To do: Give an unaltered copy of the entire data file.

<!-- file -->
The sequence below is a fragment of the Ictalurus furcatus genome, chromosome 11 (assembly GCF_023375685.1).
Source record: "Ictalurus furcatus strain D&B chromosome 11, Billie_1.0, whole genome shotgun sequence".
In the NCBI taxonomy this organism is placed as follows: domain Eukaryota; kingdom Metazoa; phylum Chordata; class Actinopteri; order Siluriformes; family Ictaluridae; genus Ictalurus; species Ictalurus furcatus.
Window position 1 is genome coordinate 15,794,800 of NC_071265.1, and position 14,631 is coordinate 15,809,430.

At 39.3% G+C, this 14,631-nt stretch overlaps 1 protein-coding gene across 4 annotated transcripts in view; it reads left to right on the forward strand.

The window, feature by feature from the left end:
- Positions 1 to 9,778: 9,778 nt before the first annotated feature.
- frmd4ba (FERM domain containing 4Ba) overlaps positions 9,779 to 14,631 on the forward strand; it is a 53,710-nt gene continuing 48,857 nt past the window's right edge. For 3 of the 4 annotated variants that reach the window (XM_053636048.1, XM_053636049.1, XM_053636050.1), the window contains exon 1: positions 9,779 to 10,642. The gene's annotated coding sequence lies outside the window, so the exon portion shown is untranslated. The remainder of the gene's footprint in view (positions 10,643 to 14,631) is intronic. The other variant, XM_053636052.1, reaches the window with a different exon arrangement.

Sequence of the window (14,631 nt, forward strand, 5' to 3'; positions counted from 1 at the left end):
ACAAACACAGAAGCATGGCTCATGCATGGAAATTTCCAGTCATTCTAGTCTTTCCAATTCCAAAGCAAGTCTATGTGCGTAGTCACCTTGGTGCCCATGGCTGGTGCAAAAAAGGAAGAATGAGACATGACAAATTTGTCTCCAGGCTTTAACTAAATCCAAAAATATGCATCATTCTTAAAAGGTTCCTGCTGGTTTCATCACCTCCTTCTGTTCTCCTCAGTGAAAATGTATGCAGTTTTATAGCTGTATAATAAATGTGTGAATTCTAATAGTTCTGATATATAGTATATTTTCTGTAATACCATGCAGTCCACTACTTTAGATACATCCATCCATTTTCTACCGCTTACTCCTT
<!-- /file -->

The sequence below is a fragment of the Ictalurus furcatus genome, chromosome 11 (assembly GCF_023375685.1).
Source record: "Ictalurus furcatus strain D&B chromosome 11, Billie_1.0, whole genome shotgun sequence".
In the NCBI taxonomy this organism is placed as follows: domain Eukaryota; kingdom Metazoa; phylum Chordata; class Actinopteri; order Siluriformes; family Ictaluridae; genus Ictalurus; species Ictalurus furcatus.
Window position 1 is genome coordinate 15,794,800 of NC_071265.1, and position 14,631 is coordinate 15,809,430.

At 39.3% G+C, this 14,631-nt stretch overlaps 1 protein-coding gene across 4 annotated transcripts in view; it reads left to right on the forward strand.

The window, feature by feature from the left end:
- Positions 1 to 9,778: 9,778 nt before the first annotated feature.
- frmd4ba (FERM domain containing 4Ba) overlaps positions 9,779 to 14,631 on the forward strand; it is a 53,710-nt gene continuing 48,857 nt past the window's right edge. For 3 of the 4 annotated variants that reach the window (XM_053636048.1, XM_053636049.1, XM_053636050.1), the window contains exon 1: positions 9,779 to 10,642. The gene's annotated coding sequence lies outside the window, so the exon portion shown is untranslated. The remainder of the gene's footprint in view (positions 10,643 to 14,631) is intronic. The other variant, XM_053636052.1, reaches the window with a different exon arrangement.

Sequence of the window (14,631 nt, forward strand, 5' to 3'; positions counted from 1 at the left end):
ACAAACACAGAAGCATGGCTCATGCATGGAAATTTCCAGTCATTCTAGTCTTTCCAATTCCAAAGCAAGTCTATGTGCGTAGTCACCTTGGTGCCCATGGCTGGTGCAAAAAAGGAAGAATGAGACATGACAAATTTGTCTCCAGGCTTTAACTAAATCCAAAAATATGCATCATTCTTAAAAGGTTCCTGCTGGTTTCATCACCTCCTTCTGTTCTCCTCAGTGAAAATGTATGCAGTTTTATAGCTGTATAATAAATGTGTGAATTCTAATAGTTCTGATATATAGTATATTTTCTGTAATACCATGCAGTCCACTACTTTAGATACATCCATCCATTTTCTACCGCTTACTCCTT